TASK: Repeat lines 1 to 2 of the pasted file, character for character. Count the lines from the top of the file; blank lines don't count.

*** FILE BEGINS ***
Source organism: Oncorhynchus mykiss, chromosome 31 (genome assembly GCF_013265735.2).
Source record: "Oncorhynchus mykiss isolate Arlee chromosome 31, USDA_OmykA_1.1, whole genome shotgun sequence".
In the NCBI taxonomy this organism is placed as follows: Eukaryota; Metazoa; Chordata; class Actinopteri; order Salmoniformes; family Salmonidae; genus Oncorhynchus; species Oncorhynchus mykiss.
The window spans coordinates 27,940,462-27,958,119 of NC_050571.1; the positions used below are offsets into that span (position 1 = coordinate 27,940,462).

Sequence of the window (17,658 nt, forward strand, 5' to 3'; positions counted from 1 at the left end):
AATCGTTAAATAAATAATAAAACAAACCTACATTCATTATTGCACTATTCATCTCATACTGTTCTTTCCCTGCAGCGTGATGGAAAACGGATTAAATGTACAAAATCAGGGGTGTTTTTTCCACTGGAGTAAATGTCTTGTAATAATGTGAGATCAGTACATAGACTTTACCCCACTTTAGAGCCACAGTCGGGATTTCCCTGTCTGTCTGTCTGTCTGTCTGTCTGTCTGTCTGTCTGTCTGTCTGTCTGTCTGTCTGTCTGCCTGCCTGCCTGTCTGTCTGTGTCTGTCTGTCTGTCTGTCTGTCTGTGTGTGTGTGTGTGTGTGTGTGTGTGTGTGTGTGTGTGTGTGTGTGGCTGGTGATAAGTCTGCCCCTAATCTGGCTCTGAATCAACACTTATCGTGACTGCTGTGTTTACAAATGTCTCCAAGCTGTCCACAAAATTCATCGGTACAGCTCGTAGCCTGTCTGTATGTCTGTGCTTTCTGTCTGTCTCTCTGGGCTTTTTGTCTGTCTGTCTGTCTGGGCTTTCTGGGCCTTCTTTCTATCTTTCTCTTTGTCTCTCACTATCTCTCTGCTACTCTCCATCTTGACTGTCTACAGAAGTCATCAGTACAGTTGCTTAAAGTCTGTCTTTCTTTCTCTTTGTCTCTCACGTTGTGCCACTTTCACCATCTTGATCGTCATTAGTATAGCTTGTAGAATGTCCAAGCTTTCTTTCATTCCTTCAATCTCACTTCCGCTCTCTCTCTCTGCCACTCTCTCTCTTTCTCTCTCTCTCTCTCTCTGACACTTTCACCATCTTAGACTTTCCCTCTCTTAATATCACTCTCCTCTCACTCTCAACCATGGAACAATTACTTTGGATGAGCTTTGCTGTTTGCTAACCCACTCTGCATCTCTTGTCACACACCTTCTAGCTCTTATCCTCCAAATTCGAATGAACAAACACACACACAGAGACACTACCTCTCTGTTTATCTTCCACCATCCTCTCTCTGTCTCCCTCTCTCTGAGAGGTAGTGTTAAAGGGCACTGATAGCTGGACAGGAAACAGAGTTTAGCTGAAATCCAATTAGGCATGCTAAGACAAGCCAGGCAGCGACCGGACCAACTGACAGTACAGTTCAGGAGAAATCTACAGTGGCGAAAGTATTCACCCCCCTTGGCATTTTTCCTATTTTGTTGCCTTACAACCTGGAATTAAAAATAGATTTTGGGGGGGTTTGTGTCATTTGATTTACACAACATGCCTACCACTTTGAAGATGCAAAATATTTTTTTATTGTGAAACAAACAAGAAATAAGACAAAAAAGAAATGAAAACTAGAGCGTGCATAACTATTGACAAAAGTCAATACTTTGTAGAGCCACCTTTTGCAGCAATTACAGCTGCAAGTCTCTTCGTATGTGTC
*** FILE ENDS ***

Source organism: Oncorhynchus mykiss, chromosome 31 (genome assembly GCF_013265735.2).
Source record: "Oncorhynchus mykiss isolate Arlee chromosome 31, USDA_OmykA_1.1, whole genome shotgun sequence".